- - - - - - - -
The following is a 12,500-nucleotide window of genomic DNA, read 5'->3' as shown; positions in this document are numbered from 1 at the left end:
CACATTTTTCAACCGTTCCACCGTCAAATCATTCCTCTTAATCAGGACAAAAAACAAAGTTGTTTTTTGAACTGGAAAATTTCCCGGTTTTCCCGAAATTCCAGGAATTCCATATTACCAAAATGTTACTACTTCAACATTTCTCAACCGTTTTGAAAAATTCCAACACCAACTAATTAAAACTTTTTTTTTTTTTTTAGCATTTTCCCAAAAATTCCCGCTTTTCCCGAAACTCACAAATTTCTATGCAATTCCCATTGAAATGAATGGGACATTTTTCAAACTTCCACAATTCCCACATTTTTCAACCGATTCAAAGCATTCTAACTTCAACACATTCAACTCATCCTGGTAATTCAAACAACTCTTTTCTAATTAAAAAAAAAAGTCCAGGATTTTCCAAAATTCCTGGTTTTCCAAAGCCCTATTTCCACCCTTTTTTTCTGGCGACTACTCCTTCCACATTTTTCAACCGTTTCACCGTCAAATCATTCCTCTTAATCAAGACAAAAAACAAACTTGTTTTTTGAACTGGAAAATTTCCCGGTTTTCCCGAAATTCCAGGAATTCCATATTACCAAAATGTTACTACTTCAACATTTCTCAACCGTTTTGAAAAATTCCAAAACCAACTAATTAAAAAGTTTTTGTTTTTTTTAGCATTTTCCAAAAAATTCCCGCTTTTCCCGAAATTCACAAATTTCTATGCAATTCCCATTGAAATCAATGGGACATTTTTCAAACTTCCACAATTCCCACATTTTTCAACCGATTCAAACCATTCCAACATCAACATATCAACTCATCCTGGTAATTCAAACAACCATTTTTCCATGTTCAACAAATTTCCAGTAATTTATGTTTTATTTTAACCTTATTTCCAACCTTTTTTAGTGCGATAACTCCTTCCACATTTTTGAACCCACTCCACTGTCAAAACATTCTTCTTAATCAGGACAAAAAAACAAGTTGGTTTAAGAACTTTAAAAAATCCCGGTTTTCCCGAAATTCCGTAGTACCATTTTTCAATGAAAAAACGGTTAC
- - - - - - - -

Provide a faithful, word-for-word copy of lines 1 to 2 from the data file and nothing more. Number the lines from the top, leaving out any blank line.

The following is a 12,500-nucleotide window of genomic DNA, read 5'->3' as shown; positions in this document are numbered from 1 at the left end:
CACATTTTTCAACCGTTCCACCGTCAAATCATTCCTCTTAATCAGGACAAAAAACAAAGTTGTTTTTTGAACTGGAAAATTTCCCGGTTTTCCCGAAATTCCAGGAATTCCATATTACCAAAATGTTACTACTTCAACATTTCTCAACCGTTTTGAAAAATTCCAACACCAACTAATTAAAACTTTTTTTTTTTTTTTAGCATTTTCCCAAAAATTCCCGCTTTTCCCGAAACTCACAAATTTCTATGCAATTCCCATTGAAATGAATGGGACATTTTTCAAACTTCCACAATTCCCACATTTTTCAACCGATTCAAAGCATTCTAACTTCAACACATTCAACTCATCCTGGTAATTCAAACAACTCTTTTCTAATTAAAAAAAAAAGTCCAGGATTTTCCAAAATTCCTGGTTTTCCAAAGCCCTATTTCCACCCTTTTTTTCTGGCGACTACTCCTTCCACATTTTTCAACCGTTTCACCGTCAAATCATTCCTCTTAATCAAGACAAAAAACAAACTTGTTTTTTGAACTGGAAAATTTCCCGGTTTTCCCGAAATTCCAGGAATTCCATATTACCAAAATGTTACTACTTCAACATTTCTCAACCGTTTTGAAAAATTCCAAAACCAACTAATTAAAAAGTTTTTGTTTTTTTTAGCATTTTCCAAAAAATTCCCGCTTTTCCCGAAATTCACAAATTTCTATGCAATTCCCATTGAAATCAATGGGACATTTTTCAAACTTCCACAATTCCCACATTTTTCAACCGATTCAAACCATTCCAACATCAACATATCAACTCATCCTGGTAATTCAAACAACCATTTTTCCATGTTCAACAAATTTCCAGTAATTTATGTTTTATTTTAACCTTATTTCCAACCTTTTTTAGTGCGATAACTCCTTCCACATTTTTGAACCCACTCCACTGTCAAAACATTCTTCTTAATCAGGACAAAAAAACAAGTTGGTTTAAGAACTTTAAAAAATCCCGGTTTTCCCGAAATTCCGTAGTACCATTTTTCAATGAAAAAACGGTTAC